PD2.4 Addressing R2O and International Collaboration to Implement Global Ocean Observations for Society and Economy (Invited Presentation)

Wednesday, 15 January 2020: 12:00 AM
251 (Boston Convention and Exhibition Center)
Sidney Walter Thurston, NOAA, Silver Spring, MD

Understanding the ocean starts with observing it. The United States National Oceanic and Atmospheric Administration (NOAA) contributes over 50% of the worlds in-situ ocean observations for climate and weather forecasting and maritime operations. Ocean observations provide critical data to nations for delivering marine weather and ocean services, to ensure safe and efficient maritime operations, and improving emergency response efficiency for extreme events. They are also crucial for providing scientific assessments to enable environmental prediction and adaptation to climatic change, as well as leading to more effective protection of ecosystems. NOAA's Global Drifter Program uses more than 1,400 drifting buoys to track ocean pressure, temperature, salinity, ocean currents, surface wind, and waves. This program was established over thirty years ago in the research domain and now is used to track hur­ricanes, providing data that can help forecasters predict the path and intensity of these storms. NOAA also supports the World Meteorological Organization/Intergovernmental Oceanographic Commission (WMO/IOC) Partnerships for New GEOSS Applications (PANGEA), which facilitates partnerships between developed and developing countries to both train researchers and forecasters on the understanding and utilization of global ocean and marine meteorological data as well as to sustain observing networks. NOAA has forged long-term PANGEA Partnerships with India’s Ministry of Earth Sciences (MoES) and Indonesia’s Meteorology, Climate and Geophysical Agency (BMKG) to implement and sustain the pan-Indian Ocean Research Moored Array for African-Asian-Australian Monsoon Analysis and Prediction (RAMA). During the past decade, NOAA worked closely with the WMO/IOC Data Buoy Cooperation Panel (DBCP) co-sponsoring over 20 capacity development workshops across South Asia, Western Indian Ocean/ East Africa, Pacific Islands and Northeast Asia by providing expert training on the applications of ocean observation data for understanding and predicting regional weather, tropical cyclones, ocean and climate and their impact on fisheries, coastal zone management, natural disasters, water resource management, human health, monsoon forecasting and others.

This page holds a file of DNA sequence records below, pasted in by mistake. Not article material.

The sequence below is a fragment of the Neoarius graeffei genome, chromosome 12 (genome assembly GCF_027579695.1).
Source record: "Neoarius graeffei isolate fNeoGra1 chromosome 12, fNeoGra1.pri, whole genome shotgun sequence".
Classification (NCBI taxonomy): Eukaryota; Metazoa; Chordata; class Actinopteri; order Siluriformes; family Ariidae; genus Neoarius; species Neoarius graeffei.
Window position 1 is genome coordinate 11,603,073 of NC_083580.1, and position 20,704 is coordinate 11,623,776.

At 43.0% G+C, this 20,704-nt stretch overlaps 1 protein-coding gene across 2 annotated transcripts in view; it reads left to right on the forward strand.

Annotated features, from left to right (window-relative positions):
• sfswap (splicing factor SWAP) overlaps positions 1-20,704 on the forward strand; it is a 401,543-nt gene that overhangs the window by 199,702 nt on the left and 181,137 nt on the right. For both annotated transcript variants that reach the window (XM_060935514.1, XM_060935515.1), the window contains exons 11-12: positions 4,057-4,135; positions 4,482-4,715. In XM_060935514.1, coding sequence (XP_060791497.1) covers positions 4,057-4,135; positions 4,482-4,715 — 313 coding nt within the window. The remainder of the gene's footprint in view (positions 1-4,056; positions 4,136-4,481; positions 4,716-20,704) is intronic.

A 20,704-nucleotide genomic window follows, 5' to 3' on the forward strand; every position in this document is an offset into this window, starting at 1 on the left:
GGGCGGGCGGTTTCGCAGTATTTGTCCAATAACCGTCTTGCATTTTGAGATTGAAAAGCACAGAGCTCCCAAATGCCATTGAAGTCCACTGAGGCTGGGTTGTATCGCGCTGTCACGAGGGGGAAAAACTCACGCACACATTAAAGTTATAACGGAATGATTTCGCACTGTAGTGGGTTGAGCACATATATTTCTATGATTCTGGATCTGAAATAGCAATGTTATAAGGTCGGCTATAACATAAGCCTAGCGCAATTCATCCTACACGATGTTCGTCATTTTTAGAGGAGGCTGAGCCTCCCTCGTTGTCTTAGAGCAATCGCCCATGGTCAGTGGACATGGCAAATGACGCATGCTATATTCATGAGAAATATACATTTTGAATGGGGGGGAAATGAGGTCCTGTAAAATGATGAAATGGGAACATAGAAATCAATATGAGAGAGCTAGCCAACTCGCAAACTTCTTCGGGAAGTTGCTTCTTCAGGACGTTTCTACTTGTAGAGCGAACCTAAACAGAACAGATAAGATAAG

This presention will address the aspects of implementing and sustaining global ocean observations and the vital roles of R2O and international collaboration.

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